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“My farming life really changed with the advent of Roundup and the John Deere 750 no-till drill,” says Decatur, IL, farmer, conservationist and philanthropist Howard G. Buffett. He hasn’t looked back since.
He farms continuous no-till corn and soybeans with a John Deere 1770 no-till planter with trash cleaners and no-till coulter in front, Keeton seed firmers, spiked closing wheels and a drag chain behind. He applies a 7-24-7 starter at planting, and used a growth regulator for the first time this year. For beans, he uses a John Deere 1990 air drill, wheat rotation and cover crops.
About half of his nitrogen goes on in the fall as anhydrous ammonia with a John Deere 2510 H toolbar. In the spring he applies 30 lbs. of 28% N with his chemicals. He sidedresses the balance using a John Deere GS-2 RTK system, “which really makes a difference,” Buffett says.
“Soil is what stands between us and starvation,” says Decatur, IL, farmer and conservationist Howard G. Buffett.“Depleted soil is the documented legacy of many failed civilizations, including the Middle East, Greece, Rome and Mesoamerica. Half of the U.S. native soil organic matter’s been lost to tillage in the past 200 years (see Guns, Germs, and Steel, by Jared Diamond, and Dirt: The Erosion of Civilizations, by David Montgomery,for example).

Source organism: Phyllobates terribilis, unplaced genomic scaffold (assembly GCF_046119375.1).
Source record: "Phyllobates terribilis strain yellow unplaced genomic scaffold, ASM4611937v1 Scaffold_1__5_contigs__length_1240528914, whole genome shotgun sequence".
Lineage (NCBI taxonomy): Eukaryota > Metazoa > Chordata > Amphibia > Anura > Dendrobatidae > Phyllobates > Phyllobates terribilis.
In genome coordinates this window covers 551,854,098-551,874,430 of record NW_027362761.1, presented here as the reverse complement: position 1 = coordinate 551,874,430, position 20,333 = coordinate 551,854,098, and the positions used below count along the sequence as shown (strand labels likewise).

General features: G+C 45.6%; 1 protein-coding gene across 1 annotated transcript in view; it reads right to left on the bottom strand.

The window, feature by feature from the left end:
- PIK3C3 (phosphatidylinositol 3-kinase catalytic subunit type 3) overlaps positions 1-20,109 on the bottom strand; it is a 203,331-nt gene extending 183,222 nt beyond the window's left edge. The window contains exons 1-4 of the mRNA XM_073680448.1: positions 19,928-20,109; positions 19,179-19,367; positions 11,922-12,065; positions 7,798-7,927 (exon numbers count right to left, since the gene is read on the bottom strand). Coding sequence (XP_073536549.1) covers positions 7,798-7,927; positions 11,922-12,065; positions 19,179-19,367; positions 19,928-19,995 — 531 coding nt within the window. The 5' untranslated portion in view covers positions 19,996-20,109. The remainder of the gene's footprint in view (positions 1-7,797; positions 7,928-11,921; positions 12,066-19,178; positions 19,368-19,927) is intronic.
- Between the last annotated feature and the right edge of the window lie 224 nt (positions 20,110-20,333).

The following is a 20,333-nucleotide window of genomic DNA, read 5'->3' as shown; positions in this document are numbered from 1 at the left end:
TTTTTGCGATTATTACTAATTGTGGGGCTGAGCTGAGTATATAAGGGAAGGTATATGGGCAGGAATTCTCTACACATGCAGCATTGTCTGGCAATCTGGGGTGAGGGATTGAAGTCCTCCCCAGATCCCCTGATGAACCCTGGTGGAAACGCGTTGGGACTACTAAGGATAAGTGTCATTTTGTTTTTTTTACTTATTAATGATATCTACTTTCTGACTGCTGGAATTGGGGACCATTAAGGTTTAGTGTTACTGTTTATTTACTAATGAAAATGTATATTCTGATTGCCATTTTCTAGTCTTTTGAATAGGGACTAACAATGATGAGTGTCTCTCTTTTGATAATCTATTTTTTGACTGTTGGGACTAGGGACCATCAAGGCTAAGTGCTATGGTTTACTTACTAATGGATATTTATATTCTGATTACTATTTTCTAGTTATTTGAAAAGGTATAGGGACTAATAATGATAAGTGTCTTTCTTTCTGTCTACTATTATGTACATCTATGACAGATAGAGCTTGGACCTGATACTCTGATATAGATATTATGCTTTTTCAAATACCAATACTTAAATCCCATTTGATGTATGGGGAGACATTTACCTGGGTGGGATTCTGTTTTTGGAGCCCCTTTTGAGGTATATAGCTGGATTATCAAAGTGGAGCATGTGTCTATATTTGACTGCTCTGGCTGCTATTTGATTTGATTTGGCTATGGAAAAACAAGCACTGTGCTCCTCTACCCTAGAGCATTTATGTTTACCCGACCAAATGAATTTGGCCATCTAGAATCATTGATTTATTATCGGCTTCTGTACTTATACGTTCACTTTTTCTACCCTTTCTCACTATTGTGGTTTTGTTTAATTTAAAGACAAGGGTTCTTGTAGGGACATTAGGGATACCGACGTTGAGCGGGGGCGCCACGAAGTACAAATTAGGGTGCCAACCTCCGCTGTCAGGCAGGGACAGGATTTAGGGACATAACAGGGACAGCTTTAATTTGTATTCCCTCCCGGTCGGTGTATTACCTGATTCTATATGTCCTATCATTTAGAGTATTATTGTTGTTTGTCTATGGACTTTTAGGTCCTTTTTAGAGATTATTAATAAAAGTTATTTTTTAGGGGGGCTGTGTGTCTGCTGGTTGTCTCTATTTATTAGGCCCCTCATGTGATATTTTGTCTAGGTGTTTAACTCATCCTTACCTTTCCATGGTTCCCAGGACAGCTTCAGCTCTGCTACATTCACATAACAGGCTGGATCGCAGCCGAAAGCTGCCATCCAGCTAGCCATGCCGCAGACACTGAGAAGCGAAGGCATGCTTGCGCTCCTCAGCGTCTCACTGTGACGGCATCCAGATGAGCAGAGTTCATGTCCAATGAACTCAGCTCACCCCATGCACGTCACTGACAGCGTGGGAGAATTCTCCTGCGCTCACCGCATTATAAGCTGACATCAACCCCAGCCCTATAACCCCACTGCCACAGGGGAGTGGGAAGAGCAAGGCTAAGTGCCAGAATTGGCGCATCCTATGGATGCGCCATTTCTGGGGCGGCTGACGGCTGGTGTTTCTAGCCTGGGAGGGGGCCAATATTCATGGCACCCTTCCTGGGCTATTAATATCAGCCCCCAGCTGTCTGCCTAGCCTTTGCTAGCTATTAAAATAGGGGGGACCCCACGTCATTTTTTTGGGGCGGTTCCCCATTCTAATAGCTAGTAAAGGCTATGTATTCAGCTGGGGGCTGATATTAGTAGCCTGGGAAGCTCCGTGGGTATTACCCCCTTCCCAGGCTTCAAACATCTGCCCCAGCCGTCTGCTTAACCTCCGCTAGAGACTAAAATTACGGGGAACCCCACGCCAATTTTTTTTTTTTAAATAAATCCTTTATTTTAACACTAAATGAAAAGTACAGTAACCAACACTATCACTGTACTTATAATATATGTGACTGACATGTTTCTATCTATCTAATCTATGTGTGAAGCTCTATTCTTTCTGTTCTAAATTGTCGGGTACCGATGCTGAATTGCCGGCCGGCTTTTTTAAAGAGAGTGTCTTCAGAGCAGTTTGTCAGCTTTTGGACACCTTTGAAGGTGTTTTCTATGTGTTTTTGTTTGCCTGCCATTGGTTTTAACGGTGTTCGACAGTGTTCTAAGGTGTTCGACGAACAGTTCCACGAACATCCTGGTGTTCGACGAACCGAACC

“The good news is that no-till and strip-till have increased by 17% and 63%, respectively, since 1982, halving domestic cropland soil erosion,” Buffett says.
“Most of our soils have lost half or more of their organic matter reserves because of historic land misuse and soil mismanagement, says Rattan Lal, Ohio State University professor of environment and natural resources.
“Compare your soil’s organic matter to Mother Nature’s,” advises Brian Lindley, executive director of No-till on the Plains, a no-till advocacy and education group. “If native habitat is balanced at 6.5% soil organic matter and your farm is at 4.5%, your soils are degraded. Surely 4.5% is far better than 3%, but they’re still not fully healthy. Even conservation-tillage practitioners still lack the proper amount of crop residue and cropping intensity to significantly build soil organic matter and profits. The U.S. must practice quality continuous no-till, not rotational tillage. Otherwise we’re simply advancing our soils’ demise.”
We have made progress, Buffett adds, “Since 1987, each U.S. bushel of corn has required 27% less irrigation water, 37% less energy and 30% fewer total emissions to produce,” he says. “U.S. farmers produced more food on less land with 2% fewer inputs, from 1950 to 2008.
“Unfortunately, the 1970s grain embargoes on the former Soviet Union prompted former customers to rapidly till less-efficient land overseas. In the 1980s, the U.S. idled nearly 37 million acres, and that was offset by 41 million new-crop acres elsewhere, often at the expense of wildlife habitat, marginal soils and virgin forests.
“Focused, efficient food production on the most appropriate land prevents destroying other land with higher ecologic value,” Buffett says.